The Metropolitan Opera’s 1987 production of Puccini’s Turandot is one of the two sacred cows left over from “when Franco Zeffirelli ruled the Met;” the other is La bohème. They are as reviled as they are adored: too busy, too gaudy, smothering the music, so many people that it’s hard to find the principals, and on the other hand, exquisite, ultra-realistic, glamorous, and keeping the “grand” in grand opera. One could argue that in the case of Bohème the story’s intimacy and small scale are bloated by the vast panoramas presented (the second act has over 300 people on stage), but it’s harder to dislike the Turandot, despite the same 300 (or more) people who wander in and out.

Christine Goerke (Turandot) © Marty Sohl | Metropolitan Opera
Christine Goerke (Turandot)
© Marty Sohl | Metropolitan Opera
Zeffirrelli’s attention to detail is astounding – the crowds who inhabit Legendary Peking are in the midst of a royal decree, an offstage beheading, a public display of cruel power, a life-and-death contest, a public suicide and a coronation. It’s a violent group who nonetheless feel pity for the victims of their bitter princess – the heads of her former lovers are right there, on spikes. A depiction of the rising of the moon hypnotizes them; the silent arrival of Turandot at the rear of the stage on a rising elevator dazzles them. Wherever one looks there is energy and movement. The famous Riddle Scene – the second scene of Act II – is as regal as it can get, all in brilliant silvers, whites and golds, with reflecting pools filled with lily pads and supernumeraries with twirling umbrellas and waving acres of fabric. Love it or hate it, you can’t accuse it of being ineffective.

And the Met’s current revival features singers who tackle their roles with élan, and for the most part, great success. At the center is, of course, the eponymous anti-heroine, Turandot, sung now by Christine Goerke, who, after years of excellent performances, has recently been crowned the dramatic soprano she is. She’s a stunning Turandot with a big and warm voice. She hurls B flats, B naturals and high Cs into the house with power and thrust and apparently no effort. She also manages to portray the ice princess’s morphing into a real, feeling person brilliantly in the opera’s final scene by darkening her low notes with trembling and fear. A thoroughly satisfying portrayal. (The role will be sung at different times throughout the season by Lise Lindstrom, Jennifer Wilson and Nina Stemme.)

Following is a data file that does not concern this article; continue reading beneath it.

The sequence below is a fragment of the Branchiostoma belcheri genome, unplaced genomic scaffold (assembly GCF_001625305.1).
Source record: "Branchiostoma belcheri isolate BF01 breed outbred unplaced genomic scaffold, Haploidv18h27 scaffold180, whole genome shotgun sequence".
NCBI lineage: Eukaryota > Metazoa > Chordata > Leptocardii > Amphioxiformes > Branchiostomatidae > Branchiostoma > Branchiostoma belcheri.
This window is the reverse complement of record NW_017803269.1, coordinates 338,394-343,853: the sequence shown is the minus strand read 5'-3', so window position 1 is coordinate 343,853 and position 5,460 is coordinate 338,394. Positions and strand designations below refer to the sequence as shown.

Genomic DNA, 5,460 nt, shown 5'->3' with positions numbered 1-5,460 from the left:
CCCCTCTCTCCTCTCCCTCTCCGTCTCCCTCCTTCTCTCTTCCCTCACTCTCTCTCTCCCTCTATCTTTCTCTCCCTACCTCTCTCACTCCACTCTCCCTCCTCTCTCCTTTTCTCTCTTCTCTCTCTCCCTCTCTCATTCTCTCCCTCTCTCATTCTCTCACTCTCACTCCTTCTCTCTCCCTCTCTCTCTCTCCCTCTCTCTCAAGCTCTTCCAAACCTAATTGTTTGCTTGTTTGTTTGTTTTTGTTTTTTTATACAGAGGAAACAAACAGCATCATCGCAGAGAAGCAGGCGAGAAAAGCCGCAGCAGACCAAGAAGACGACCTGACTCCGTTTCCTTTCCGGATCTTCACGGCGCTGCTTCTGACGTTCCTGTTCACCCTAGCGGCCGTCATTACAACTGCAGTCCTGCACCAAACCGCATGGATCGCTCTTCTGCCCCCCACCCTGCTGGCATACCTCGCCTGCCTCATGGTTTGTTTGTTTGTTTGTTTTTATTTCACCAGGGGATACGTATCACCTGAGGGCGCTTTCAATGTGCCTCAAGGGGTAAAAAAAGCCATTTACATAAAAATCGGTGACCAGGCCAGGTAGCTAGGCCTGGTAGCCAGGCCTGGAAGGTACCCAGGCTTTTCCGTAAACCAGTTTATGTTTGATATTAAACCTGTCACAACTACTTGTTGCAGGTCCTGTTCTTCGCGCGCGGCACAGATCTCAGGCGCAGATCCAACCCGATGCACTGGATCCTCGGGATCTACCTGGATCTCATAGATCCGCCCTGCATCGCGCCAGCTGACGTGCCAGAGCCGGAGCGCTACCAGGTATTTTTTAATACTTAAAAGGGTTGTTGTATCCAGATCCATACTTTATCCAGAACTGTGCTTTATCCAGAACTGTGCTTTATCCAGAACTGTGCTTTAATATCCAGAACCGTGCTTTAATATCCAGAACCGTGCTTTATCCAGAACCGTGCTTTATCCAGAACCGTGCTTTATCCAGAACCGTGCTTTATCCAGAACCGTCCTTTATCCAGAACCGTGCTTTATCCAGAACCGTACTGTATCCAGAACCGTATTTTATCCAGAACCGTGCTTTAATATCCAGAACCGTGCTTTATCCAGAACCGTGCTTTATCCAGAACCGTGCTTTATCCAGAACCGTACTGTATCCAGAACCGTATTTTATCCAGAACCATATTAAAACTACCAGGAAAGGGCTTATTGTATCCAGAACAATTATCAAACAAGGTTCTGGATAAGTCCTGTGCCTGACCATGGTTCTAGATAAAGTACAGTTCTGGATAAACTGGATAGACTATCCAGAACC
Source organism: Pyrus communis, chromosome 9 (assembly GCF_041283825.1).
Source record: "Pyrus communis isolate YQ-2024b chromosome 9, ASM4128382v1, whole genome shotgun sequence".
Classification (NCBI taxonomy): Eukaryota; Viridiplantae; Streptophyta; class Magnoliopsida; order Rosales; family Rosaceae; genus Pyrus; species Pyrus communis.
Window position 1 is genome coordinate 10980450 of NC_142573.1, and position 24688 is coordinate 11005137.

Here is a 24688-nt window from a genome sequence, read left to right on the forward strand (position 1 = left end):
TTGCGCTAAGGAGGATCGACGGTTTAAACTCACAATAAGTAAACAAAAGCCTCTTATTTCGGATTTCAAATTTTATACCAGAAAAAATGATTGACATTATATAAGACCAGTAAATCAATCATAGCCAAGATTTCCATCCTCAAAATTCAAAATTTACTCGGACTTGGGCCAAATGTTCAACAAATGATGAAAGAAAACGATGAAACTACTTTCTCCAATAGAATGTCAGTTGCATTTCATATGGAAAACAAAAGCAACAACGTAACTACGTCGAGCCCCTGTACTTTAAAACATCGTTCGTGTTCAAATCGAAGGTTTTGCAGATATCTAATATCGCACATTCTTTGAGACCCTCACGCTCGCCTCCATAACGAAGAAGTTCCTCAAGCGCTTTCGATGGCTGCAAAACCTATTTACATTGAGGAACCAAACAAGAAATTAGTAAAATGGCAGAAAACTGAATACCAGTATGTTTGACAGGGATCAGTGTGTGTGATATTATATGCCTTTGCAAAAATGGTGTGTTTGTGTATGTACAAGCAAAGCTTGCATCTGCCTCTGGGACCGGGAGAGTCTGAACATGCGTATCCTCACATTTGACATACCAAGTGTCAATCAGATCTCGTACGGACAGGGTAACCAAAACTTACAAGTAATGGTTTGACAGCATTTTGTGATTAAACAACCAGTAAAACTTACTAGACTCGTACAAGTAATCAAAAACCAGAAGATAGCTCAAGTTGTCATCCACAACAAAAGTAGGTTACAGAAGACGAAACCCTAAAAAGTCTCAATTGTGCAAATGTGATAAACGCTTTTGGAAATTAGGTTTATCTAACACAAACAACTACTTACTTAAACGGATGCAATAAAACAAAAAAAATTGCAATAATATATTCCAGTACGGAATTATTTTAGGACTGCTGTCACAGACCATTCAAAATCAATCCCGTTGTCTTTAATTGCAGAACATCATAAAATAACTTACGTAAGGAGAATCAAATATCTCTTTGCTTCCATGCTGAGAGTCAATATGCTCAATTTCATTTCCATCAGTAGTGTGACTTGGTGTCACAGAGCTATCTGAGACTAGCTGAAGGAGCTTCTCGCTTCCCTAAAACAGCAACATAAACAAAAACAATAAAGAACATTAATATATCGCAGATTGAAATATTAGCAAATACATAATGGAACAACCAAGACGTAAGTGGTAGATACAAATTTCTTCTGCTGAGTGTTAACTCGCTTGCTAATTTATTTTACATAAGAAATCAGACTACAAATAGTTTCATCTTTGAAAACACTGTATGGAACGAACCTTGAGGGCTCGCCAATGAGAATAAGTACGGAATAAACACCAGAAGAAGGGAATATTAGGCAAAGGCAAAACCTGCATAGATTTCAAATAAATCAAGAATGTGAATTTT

Hibla Gerzmava (Liù) and James Morris (Timur) © Marty Sohl | Metropolitan Opera
Hibla Gerzmava (Liù) and James Morris (Timur)
© Marty Sohl | Metropolitan Opera
Marcelo Alvarez is the love-smitten Calaf, singing a role about a half-size too large for him, but singing it with great heart. Mr Alvarez, though probably nobody’s favorite tenor, is always good to encounter, as he is in this production. At times he forgets entirely about legato and snatches high notes out of the air – it’s muscular and good-sized singing, even if it does lack elegance. Hibla Gerzmava’s Liu is less delicate than one might want and her tone lacks softness, but she’s very good; her suicide scene is very moving. James Morris sang Timur, Calaf’s father, with nobility and feeling, if not great vocal sheen.

Dwayne Croft, Tony Stevenson and Eduardo Valdes make a colorful and snidely sentimental/ pragmatic Ping, Pang and Pong, and Ronald Naldi sings the character tenor role of Emperor Altoum with more voice than most. Paolo Carignani leads the gargantuan forces with power, and when required, tenderness, bringing out the exoticisms in Puccini’s score. This Turandot remains a grand spectacle, worthy of the opera itself, and the cast rightly earns the wild ovation it received.